Review – Hanamikoji

(Editor’s Note: Apparently there is conflicting information about whether Hanamikoji was a capital at any point. I took my description below directly from the BGG site for the game, but other information seems to contradict that.)

Like any honest businessperson, we would all want to attract as many customers as we could to our shop.

In Japan in the olden days, in the old capital of Hanamikoji (why do I keep forgetting the “j” in that name?), there was a Geisha street where geisha plied their trade. They were graceful women who had mastered the art of dance, art, music, and various performances. It was very prestigious to attract the most talented geisha to your establishment to entertain your clients.

Thus, of course, competition for their favours was born.

So hey, let’s make a game out of that!

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In Hanamikoji, two players vie for the favour of seven Geisha Masters.

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Review – Azul

Don’t we all need a little colour in our lives? Something to make things brighter, lift our spirits?

Did you ever want to lay tile without having to get all of that adhesive ready first?

Azul is the game for you, then!

Azul 2
Excuse the finger. It was glued to the lens with tile adhesive

Azul is an 2-4 player abstract tile-laying game designed by Michael Kiesling with art by Philippe GuĂ©rin and Chris Quilliams. It’s published by Plan B Games in North America.

Yes, there is a supposed theme for the game (“Azulejos” were originally white and blue ceramic tiles that the Portuguese king fell in love them with and wanted his palace to be decorated with them, with the players being tile laying artists who are competing to get the job), but let’s face it: it’s an abstract game.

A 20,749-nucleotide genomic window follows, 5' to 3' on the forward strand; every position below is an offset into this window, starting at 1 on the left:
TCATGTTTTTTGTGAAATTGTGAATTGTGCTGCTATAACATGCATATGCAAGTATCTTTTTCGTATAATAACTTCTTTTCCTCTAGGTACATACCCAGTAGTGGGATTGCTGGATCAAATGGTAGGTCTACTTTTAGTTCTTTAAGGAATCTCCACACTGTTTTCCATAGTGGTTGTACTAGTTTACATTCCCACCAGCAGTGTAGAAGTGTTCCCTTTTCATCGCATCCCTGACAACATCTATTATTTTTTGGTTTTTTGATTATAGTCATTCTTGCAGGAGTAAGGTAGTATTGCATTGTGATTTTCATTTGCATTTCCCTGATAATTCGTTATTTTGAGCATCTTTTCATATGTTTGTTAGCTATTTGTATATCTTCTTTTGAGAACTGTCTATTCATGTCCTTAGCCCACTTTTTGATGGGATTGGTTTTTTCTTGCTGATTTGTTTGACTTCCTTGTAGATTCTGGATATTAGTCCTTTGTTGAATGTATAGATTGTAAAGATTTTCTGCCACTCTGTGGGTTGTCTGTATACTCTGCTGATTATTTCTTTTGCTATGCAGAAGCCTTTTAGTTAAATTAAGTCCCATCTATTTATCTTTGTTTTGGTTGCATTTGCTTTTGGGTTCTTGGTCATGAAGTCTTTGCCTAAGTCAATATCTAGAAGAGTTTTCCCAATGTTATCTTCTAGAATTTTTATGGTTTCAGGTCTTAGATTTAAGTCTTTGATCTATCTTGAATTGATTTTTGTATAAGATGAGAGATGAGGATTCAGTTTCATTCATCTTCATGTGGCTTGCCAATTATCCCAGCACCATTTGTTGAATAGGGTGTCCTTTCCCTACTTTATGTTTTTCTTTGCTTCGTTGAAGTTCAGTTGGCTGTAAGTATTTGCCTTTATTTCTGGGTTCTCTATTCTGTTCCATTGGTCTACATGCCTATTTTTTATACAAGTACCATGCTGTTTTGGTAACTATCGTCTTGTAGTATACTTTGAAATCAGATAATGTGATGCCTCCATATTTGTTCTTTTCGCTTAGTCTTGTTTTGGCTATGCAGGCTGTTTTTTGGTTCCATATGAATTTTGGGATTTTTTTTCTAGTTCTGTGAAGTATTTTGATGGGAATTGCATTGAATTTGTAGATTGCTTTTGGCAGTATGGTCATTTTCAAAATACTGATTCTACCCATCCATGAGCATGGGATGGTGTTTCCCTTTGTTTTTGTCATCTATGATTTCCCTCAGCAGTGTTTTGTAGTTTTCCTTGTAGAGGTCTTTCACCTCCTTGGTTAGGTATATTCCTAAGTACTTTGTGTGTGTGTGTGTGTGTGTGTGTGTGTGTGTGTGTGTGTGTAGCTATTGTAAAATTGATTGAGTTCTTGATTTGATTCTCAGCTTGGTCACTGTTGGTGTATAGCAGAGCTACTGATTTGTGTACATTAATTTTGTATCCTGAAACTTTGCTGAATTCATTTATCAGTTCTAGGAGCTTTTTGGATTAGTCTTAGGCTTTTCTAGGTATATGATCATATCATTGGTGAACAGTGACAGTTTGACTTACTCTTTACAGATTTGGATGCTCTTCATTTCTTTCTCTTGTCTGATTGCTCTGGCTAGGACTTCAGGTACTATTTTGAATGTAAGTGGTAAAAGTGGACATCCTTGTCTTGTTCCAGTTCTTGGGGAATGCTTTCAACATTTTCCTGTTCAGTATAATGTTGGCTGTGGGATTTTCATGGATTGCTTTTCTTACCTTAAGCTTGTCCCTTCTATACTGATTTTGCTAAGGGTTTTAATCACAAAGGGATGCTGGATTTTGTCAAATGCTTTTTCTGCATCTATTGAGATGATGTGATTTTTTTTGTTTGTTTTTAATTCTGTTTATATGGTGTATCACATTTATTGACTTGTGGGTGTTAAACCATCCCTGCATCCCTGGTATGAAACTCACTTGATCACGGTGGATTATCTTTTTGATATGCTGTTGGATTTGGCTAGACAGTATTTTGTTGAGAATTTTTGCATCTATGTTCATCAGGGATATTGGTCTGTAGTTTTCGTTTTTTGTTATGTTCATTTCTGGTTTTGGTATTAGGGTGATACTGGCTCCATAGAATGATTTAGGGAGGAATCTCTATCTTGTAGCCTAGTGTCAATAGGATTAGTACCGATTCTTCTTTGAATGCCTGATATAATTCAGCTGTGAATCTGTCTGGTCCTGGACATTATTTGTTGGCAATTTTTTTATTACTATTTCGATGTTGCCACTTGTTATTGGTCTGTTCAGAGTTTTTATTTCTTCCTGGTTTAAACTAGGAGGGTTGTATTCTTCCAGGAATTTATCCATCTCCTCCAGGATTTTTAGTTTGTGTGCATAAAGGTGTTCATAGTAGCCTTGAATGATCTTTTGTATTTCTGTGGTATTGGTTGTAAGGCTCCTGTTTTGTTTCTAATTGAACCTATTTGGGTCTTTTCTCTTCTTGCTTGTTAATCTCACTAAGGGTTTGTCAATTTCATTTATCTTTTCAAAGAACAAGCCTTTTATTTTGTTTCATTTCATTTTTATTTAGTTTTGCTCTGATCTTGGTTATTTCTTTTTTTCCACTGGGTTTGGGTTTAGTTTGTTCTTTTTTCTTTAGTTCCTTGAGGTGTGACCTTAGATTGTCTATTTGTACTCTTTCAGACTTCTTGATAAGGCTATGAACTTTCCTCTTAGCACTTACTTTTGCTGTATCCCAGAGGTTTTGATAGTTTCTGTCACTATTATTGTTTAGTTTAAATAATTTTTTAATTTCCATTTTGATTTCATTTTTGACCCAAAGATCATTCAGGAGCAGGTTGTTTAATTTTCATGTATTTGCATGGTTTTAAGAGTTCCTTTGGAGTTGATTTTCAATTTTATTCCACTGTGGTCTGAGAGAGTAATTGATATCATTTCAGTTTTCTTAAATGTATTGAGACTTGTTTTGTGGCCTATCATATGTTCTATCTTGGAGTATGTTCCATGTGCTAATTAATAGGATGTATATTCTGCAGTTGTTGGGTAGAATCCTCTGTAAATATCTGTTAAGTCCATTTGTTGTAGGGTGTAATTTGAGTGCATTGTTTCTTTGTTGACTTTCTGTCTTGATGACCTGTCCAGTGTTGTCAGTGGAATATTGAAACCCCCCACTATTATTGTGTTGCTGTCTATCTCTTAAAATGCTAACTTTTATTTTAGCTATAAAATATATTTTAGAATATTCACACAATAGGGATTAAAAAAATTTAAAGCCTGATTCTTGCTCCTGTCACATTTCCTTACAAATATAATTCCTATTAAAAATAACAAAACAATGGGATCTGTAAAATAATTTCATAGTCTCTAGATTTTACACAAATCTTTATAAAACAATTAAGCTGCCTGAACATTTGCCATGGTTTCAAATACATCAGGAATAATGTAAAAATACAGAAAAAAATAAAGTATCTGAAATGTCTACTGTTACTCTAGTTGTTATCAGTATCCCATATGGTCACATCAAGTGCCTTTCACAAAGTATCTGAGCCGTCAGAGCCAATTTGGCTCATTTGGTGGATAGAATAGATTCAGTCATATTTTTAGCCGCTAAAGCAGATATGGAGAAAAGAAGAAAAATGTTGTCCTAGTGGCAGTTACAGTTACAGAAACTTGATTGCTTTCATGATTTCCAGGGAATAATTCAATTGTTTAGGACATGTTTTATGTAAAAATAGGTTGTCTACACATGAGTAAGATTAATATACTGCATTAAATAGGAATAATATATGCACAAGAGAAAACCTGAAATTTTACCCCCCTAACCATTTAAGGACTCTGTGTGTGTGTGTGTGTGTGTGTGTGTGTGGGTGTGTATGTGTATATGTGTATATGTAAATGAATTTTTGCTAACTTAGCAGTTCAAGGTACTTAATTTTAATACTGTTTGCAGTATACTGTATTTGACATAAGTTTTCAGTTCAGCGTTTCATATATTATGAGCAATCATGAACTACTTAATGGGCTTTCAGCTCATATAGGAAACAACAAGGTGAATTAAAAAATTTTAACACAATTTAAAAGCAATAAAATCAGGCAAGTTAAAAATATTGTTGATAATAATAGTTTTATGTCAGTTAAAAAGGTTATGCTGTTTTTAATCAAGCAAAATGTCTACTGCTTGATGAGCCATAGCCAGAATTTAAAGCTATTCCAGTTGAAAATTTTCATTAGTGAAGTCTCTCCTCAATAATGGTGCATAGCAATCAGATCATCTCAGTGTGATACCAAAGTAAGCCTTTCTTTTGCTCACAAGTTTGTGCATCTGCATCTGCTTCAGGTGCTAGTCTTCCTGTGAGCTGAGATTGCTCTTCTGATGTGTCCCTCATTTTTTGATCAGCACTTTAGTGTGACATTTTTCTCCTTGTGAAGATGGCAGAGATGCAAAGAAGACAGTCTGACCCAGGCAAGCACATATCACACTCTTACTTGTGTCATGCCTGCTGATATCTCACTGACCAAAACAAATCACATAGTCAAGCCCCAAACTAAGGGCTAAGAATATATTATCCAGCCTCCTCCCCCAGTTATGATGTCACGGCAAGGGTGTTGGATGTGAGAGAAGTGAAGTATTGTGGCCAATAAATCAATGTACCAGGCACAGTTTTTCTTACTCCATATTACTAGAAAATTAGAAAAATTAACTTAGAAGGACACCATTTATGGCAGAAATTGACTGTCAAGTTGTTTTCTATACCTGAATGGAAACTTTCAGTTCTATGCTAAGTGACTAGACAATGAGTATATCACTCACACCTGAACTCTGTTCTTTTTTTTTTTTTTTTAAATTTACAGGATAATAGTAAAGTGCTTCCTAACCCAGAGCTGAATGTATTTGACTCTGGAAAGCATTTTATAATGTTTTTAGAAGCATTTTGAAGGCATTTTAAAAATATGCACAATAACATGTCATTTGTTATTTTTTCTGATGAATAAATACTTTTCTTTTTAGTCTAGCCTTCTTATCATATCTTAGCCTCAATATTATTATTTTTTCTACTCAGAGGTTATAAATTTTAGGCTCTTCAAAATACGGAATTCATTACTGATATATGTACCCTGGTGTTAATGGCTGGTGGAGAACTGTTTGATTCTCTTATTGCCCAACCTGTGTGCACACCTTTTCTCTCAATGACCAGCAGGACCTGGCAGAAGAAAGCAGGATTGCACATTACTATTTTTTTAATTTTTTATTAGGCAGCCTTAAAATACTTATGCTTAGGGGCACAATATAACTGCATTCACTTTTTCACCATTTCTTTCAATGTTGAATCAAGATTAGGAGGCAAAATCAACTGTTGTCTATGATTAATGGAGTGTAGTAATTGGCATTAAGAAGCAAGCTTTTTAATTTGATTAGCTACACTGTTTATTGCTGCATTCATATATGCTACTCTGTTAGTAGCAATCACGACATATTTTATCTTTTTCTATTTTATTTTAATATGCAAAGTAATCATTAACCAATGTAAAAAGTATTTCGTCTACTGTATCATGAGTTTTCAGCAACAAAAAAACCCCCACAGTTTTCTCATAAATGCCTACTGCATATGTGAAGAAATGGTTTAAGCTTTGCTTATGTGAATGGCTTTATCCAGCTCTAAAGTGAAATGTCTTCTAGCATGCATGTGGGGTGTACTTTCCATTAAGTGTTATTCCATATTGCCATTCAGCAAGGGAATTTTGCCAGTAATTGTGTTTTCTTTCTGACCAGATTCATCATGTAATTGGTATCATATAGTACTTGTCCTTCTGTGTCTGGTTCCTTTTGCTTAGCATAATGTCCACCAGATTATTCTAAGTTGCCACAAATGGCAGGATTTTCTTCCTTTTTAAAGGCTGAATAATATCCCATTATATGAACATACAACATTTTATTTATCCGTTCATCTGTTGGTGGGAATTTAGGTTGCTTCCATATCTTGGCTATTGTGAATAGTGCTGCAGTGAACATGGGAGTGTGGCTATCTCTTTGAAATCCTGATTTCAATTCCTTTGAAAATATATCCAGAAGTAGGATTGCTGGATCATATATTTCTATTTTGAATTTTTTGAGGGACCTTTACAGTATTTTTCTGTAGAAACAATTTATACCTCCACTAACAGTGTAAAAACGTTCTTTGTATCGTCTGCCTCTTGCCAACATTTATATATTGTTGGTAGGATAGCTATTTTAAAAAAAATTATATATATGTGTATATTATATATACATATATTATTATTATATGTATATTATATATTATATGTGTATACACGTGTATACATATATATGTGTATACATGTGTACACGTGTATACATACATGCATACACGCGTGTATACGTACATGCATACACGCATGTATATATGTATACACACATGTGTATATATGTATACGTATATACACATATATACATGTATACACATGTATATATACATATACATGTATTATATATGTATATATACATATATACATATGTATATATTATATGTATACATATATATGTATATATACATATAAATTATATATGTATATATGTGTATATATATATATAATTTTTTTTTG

As somebody who doesn’t really do abstract games, what do I think?

Let’s take a look.

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App Review – Lotus

Sometimes you just need a little tranquility in your life. Your day at work was terrible. The kids are getting on your nerves.

Zombies are rampaging down the street.

You know, a typical Monday.

On days like that, you need a game that’s peaceful, that will contribute to your inner Zen.

On those days, you’ll pick up your mobile device and open the Lotus app.

(Hopefully you downloaded it before the Zombie Apocalypse cut all the power)

Lotus
It’s peaceful right from the beginning!

Lotus is a beautiful 2-4 player card game published by Renegade Games. The app is published by Renegade and Dire Wolf Studios.

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App Review – Patchwork

Patchwork is a game of grid-management, putting puzzle pieces into your grid in a much more efficient way than your opponent.

That’s basically what it breaks down to.

Since I am not the most spatially aware person around (I once tried to push a 5-inch object through a 1-inch hole), I don’t really care for these games.

In fact, when I played Patchwork on the table for the first (and only) time, I really didn’t like it.

When Digidiced put out an app for it, even though I’m a fan of their work, I had no interest in picking it up.